An ode To Spotify: a good product with great product thinking

Viba Mohan

If you ask my classmates, they’ll tell you that I’m obsessed with Spotify. I’ve based several of my projects on it. I reference it as a great product while citing examples during class discussions. And you’ll constantly find me advocating for it as the best music streaming service available.

This isn’t quite simply because I think Daniel Ek(the founder) is a genius, it’s also because I think the product is a beauty all by itself.

So as I look at this IDEO Pop Quiz question “What product do you find the most relevant & interesting?” — to me it‘s a no brainer. It has to be Spotify.

Why, you ask?

Well for one, think about what our lives looked like before Spotify. Here in India, you’d find people from all walks of life pirating music and then liberally sharing it with their friends. Even a child will be able to tell you that it’s difficult for an artist to make a living in a society like that.

Sure, there was the occasional audiophile who’d collect music CDs and care for them like it was worth a fortune — because it was.

Photo by Artificial Photography on Unsplash

But Spotify was built in an era when trust, in the music industry, was running at an all time low. Record companies would sue individuals and organisations alike for pirating music. And musicians were railing against their fans for the same.

They uprooted the existing boundaries of music and redefined them in ways that I still don’t fully understand.

They balanced out the needs of artists and their fans.

Fans were tired of the tediousness of downloading illegal music and the fiscal costs of actually purchasing music. They were struggling with issues of loyalties to their favourite artists and they weren’t able to discover new music that felt personal yet trendy.

Artists on the other hand needed to make a living and needed to truly connect with their audience.

So, in the age of commercialisation, they built a product with a vision to simultaneously uplift artists, personalise music for listeners and provide smaller artists with the kind of audience they could only hope to tap into.

As a designer, I recognise this to be excellent product thinking. They recognised key opportunities and exploited them in a healthy manner. They listened to their users and adapted as and when needed.

To build on personalisation, they integrated a couple of niche features — like Spotify Unwrapped, Spotify Singles, playlists from your favourite artists and Daily Mixes.

Spotify Unwrapped not only serves the purpose of being a subtle, high level campaign that markets the product, but also helps users feel more connected to the app and the music that they listen to.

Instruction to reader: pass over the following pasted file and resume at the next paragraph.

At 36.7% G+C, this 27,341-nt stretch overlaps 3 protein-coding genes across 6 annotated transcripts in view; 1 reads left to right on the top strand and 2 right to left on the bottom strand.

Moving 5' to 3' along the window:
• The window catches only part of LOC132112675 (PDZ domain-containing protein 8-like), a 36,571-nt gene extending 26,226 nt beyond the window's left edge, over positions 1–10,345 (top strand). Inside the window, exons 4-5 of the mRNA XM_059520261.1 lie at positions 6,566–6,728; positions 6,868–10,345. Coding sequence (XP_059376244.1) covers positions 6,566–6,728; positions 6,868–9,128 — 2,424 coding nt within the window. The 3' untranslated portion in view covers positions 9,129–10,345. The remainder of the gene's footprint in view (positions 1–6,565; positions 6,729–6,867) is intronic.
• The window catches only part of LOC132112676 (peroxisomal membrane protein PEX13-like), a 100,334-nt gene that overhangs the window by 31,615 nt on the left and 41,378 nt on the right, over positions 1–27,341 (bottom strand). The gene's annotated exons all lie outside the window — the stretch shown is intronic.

In a quaint, unimposing manner it takes you through a memory lane filled with nostalgia and triggers the pride of belonging to an artists fandom. For example, someone listened to 3000 hours of ODESZA on Spotify and now the entire ODESZA community revers him as this sort of legendary #1 fan.

They built a community in a way that most apps could only dream of. And they did so by directly adding value to their users lives.

Which might be what drew me to Spotify in the first place. While other streaming services cater to the simple tasks of listening to and sharing music, Spotify drew out complex yet subtle interactions that help users connect to artists in ways that they never quite did before.

Plus, in this day and age, I think that they are especially relevant because they give artists a voice and a platform to reach an audience they may have otherwise never acquired.

The cynic will tell you that streaming services like Spotify are killing artists. But I have a different take on this.

The typical artist believes that if they keep playing shows, they’ll one day get discovered and then catapult their way into fame and fortune.

But that’s not how the world works.

This might be the reality of a privileged few — those who were maybe born into wealth and influence might be able to ease their way into a scenario like this, but for the average Joe, it’s their job to build their career.

I’m aware that Spotify pays artists mere pennies for each stream. But the opportunity cost of a service like Spotify is more free ranging than providing an artist with a steady source of income.

Spotify won’t build an artists career. It never claimed it would. But it will provide them with the data to locate and analyse their followers, connect them concerts and merchandise and boost the rate at which they are being discovered.

It will help an artist find people who connect with their music and it is the job of the artist to transform passive listeners to active fans.

People want a fantasy, but Spotify was built for the present day reality. A career in music is a privilege. Not everyone can hope to do this. But Spotify helps make it possible.

And in my books this is both interesting and relevant because it mirrors the paradigm shift that is on going in a new society that provides you with unconventional opportunities that when met with creativity can prove to be extremely rewarding.

So maybe what I’m trying to say is that I love Spotify because Spotify is a great product with ingenious product thinking.

Author: Viba Mohan

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